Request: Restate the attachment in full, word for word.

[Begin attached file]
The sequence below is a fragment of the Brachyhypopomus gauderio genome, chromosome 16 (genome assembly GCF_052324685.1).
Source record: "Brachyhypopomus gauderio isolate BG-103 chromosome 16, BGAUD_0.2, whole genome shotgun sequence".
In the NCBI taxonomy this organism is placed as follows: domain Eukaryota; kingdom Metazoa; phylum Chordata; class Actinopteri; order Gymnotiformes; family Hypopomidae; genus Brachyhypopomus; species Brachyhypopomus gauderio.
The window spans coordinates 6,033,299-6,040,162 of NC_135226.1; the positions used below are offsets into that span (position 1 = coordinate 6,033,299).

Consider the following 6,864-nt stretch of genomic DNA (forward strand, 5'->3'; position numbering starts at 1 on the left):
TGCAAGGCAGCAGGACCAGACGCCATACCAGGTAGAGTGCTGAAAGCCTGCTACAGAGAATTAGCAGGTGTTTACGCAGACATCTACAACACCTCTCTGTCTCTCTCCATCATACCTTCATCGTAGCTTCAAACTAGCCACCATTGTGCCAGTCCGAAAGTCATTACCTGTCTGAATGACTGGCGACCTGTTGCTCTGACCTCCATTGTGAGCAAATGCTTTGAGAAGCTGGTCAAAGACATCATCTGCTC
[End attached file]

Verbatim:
The sequence below is a fragment of the Brachyhypopomus gauderio genome, chromosome 16 (genome assembly GCF_052324685.1).
Source record: "Brachyhypopomus gauderio isolate BG-103 chromosome 16, BGAUD_0.2, whole genome shotgun sequence".
In the NCBI taxonomy this organism is placed as follows: domain Eukaryota; kingdom Metazoa; phylum Chordata; class Actinopteri; order Gymnotiformes; family Hypopomidae; genus Brachyhypopomus; species Brachyhypopomus gauderio.
The window spans coordinates 6,033,299-6,040,162 of NC_135226.1; the positions used below are offsets into that span (position 1 = coordinate 6,033,299).

Consider the following 6,864-nt stretch of genomic DNA (forward strand, 5'->3'; position numbering starts at 1 on the left):
TGCAAGGCAGCAGGACCAGACGCCATACCAGGTAGAGTGCTGAAAGCCTGCTACAGAGAATTAGCAGGTGTTTACGCAGACATCTACAACACCTCTCTGTCTCTCTCCATCATACCTTCATCGTAGCTTCAAACTAGCCACCATTGTGCCAGTCCGAAAGTCATTACCTGTCTGAATGACTGGCGACCTGTTGCTCTGACCTCCATTGTGAGCAAATGCTTTGAGAAGCTGGTCAAAGACATCATCTGCTC